City of Ontario will pay up to $50k for bigger water line

City of Ontario Engineer Paul Woods talks to the Ontario City Council during its meeting on July 13 about a water line for a new subdivision project, proposing the city OK funding to upsize the line for future customers’ needs.

ONTARIO — The city of Ontario has agreed to pay $50,000 from its Utilities Capitalization Fund in order to increase the size of a water line which is needed for a new subdivision. The development, Treasure 200, is owned by Mayor Riley Hill, who stepped down from the dias while City Council members discussed whether to upsize the line for future customers’ needs during its regular meeting on July 13.

City Engineer Paul Woods explained to the council that the engineering design contracts to complete new water and sewer service to the Treasure 200 and Navarette parcels on March 25. He said that a recent application for the new water service alignment for Treasure 200 presents a new opportunity for the city: to partner on the improvements and reduce the cost of providing a new service.

If the council allowed the developer to increase the water line size from 8 inches to 12 inches, it would “benefit both the applicant and the city,” Woods said.

At the podium, Hill explained to the council that he can grant the city the easement needed. However, he ask that the city work through an engineer, rather than him, in order to keep things transparent.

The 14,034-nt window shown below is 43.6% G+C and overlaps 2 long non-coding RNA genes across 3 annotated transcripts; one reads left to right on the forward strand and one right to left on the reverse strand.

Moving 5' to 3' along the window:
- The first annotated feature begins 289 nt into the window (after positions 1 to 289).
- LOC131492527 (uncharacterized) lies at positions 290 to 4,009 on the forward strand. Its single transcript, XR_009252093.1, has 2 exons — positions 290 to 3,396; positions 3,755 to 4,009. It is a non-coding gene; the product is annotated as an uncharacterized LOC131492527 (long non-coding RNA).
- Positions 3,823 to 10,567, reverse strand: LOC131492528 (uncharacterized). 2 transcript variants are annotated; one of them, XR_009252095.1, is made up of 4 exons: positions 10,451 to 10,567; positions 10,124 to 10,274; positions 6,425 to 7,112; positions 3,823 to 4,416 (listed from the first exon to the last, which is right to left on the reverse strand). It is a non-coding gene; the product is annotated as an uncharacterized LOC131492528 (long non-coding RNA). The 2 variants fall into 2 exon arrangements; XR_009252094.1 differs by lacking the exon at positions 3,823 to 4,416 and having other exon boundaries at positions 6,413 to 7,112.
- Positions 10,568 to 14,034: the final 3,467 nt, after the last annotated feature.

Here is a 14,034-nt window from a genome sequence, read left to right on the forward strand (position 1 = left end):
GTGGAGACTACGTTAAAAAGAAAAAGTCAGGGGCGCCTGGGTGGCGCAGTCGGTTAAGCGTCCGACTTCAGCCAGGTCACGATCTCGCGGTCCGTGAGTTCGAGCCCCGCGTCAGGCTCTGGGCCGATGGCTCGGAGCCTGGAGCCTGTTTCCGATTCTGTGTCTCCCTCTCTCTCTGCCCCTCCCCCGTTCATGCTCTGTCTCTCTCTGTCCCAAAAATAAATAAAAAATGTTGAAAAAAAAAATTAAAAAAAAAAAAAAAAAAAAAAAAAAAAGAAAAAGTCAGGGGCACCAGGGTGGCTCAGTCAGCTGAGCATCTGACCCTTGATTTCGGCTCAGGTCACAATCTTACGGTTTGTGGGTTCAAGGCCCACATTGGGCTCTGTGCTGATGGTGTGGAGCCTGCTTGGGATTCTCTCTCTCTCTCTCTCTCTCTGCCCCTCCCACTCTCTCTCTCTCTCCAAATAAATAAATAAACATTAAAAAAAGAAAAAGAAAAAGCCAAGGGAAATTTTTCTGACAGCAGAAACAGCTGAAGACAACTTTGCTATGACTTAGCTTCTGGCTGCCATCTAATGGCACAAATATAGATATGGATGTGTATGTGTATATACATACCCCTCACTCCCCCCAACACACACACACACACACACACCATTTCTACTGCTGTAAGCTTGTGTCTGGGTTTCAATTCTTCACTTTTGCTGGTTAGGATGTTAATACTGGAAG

“There’s no free rides here,” Hill said. “In fact, this is holding me up going through the process.”

With the city and Hill partnering on the water line, Hill’s engineer will contract to do the installation in the proposed Sunset Circle right of way. As such, the city will reimburse Hill “for the cost difference from the 8-inch line to the 12-inch line, as well as additional footage to the back of cul-de-sac 6.”

Councilor Freddy Rodriguez asked whether homes in the new development were going to be low income. Hill said they were not and that they would be single family homes, which will “be open to the public to buy lots.”

Rodriguez pressed Hill about why they wouldn’t be low income housing, stating the council had heard the need for such housing time and again.

“If the government has a hand in it, it increases the cost substantially,” Hill said.

He went on to state that the Ontario City Council is progressive, as “we are a growing community.”

“I am taking a chance putting twenty lots in,” Hill said.

Councilor Michael Braden made the motion to consent to make the adjustment to the Utilities Capitalization Fund for up to $50,000 in order to upsize the waterline through the Sunset Subdivision. The length of line is about 750 linear feet, and will include another 50 linear feet of new water main. The motion passed unanimously.

Had the council decided not to approve the project, a water main extension was still potentially possible, however, according to the agenda report “easements would be needed and the cost would be significantly more.”

Load comments